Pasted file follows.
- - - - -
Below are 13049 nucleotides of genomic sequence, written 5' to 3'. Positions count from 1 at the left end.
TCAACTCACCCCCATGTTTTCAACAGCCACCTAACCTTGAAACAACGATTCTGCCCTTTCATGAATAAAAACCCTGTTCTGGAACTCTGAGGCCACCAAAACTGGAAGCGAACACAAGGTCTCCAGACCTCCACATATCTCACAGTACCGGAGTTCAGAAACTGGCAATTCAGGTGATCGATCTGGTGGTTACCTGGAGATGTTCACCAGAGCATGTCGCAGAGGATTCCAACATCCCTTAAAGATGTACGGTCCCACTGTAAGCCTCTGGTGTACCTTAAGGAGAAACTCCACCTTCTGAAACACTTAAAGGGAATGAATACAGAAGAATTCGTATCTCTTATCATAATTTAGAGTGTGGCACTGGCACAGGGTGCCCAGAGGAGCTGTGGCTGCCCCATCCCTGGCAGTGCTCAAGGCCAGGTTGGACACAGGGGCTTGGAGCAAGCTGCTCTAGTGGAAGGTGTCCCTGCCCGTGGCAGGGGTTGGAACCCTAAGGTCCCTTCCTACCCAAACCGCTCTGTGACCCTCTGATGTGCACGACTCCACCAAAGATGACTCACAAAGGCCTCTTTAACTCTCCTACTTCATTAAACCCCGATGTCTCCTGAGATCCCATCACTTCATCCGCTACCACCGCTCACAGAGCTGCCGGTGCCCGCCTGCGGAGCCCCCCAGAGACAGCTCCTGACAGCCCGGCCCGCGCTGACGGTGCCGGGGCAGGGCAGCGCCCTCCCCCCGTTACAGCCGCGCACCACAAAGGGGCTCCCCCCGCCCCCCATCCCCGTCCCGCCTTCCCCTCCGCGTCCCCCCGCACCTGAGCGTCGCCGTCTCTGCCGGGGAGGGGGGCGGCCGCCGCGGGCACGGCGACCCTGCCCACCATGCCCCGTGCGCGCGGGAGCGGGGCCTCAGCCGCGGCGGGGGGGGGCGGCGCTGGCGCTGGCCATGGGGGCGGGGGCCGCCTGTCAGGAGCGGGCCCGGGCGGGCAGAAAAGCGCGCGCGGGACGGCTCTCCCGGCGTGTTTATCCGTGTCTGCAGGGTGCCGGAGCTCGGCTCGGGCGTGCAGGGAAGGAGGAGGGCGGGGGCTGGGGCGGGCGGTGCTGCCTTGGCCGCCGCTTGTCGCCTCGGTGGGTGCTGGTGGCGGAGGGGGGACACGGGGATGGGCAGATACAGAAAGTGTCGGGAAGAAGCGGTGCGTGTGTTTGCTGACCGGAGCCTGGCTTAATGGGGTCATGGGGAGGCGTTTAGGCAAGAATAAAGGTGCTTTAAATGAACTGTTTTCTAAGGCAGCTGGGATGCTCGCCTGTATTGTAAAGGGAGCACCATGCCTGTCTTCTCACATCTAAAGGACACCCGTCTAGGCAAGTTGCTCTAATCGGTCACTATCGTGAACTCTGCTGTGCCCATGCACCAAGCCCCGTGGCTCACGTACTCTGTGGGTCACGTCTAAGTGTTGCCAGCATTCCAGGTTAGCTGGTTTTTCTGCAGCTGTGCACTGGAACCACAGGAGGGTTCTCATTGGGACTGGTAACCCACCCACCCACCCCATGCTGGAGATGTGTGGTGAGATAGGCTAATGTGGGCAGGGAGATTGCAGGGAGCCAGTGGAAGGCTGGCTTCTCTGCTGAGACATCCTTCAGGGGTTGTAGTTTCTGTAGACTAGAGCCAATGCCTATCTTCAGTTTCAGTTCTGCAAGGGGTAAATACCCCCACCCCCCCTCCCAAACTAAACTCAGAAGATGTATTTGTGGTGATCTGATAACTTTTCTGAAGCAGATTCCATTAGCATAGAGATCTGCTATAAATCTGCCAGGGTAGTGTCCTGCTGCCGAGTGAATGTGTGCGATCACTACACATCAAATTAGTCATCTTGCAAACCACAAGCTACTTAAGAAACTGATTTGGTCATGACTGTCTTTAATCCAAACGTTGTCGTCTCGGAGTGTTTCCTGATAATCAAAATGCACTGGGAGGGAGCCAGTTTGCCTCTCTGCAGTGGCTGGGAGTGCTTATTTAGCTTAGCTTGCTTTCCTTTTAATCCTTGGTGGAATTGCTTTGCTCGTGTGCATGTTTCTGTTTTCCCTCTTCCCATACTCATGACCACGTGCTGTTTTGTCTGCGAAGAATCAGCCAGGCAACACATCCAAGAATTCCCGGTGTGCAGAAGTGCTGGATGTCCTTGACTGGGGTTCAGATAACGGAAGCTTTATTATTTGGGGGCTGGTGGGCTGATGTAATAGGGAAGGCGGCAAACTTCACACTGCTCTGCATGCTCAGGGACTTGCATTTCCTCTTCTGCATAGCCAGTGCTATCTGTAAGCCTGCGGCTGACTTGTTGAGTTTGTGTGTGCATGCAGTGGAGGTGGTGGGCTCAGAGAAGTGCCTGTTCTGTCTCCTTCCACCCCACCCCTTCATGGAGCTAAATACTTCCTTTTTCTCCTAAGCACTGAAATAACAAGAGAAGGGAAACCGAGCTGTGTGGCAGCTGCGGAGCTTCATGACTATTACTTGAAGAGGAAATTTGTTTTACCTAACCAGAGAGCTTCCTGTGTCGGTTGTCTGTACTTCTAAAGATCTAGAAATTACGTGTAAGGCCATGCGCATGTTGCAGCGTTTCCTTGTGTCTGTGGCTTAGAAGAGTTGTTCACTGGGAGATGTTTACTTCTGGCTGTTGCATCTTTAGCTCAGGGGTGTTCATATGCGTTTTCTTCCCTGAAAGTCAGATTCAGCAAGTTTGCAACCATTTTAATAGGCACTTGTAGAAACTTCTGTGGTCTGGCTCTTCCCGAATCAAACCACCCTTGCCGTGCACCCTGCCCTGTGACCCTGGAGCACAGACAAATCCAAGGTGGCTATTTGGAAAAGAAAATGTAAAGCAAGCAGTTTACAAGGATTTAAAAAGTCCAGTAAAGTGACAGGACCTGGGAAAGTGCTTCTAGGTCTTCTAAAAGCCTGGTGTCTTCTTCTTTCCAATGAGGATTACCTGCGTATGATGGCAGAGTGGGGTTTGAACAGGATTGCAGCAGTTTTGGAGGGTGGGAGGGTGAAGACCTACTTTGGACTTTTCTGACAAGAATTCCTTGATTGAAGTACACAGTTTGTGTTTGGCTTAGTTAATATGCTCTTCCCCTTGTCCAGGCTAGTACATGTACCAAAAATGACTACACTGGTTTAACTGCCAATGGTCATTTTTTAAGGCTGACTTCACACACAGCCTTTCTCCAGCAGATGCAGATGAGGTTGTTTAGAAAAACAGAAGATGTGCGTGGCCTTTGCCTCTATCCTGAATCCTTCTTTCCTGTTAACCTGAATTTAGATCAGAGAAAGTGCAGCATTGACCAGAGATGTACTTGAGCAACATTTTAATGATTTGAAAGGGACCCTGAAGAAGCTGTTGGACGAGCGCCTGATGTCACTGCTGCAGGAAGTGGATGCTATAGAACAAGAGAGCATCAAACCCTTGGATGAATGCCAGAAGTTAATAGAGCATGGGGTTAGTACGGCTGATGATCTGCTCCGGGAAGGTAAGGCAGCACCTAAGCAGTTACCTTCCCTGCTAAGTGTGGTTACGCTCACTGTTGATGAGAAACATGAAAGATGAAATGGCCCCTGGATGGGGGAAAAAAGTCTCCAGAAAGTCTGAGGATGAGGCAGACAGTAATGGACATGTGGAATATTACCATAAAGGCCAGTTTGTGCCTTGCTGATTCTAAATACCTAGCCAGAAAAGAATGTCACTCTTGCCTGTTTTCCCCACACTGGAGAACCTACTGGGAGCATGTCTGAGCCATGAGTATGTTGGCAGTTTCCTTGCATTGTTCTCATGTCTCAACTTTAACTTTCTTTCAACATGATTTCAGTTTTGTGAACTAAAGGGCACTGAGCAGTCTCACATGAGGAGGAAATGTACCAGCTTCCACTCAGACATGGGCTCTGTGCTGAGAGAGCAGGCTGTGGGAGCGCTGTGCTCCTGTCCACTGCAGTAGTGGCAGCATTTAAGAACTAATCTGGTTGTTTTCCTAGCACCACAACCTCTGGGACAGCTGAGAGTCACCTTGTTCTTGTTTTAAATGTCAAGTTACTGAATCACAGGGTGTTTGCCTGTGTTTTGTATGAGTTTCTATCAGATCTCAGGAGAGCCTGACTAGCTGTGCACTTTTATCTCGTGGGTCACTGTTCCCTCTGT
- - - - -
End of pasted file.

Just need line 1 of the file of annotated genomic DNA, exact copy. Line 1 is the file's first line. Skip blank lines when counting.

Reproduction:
Below are 13049 nucleotides of genomic sequence, written 5' to 3'. Positions count from 1 at the left end.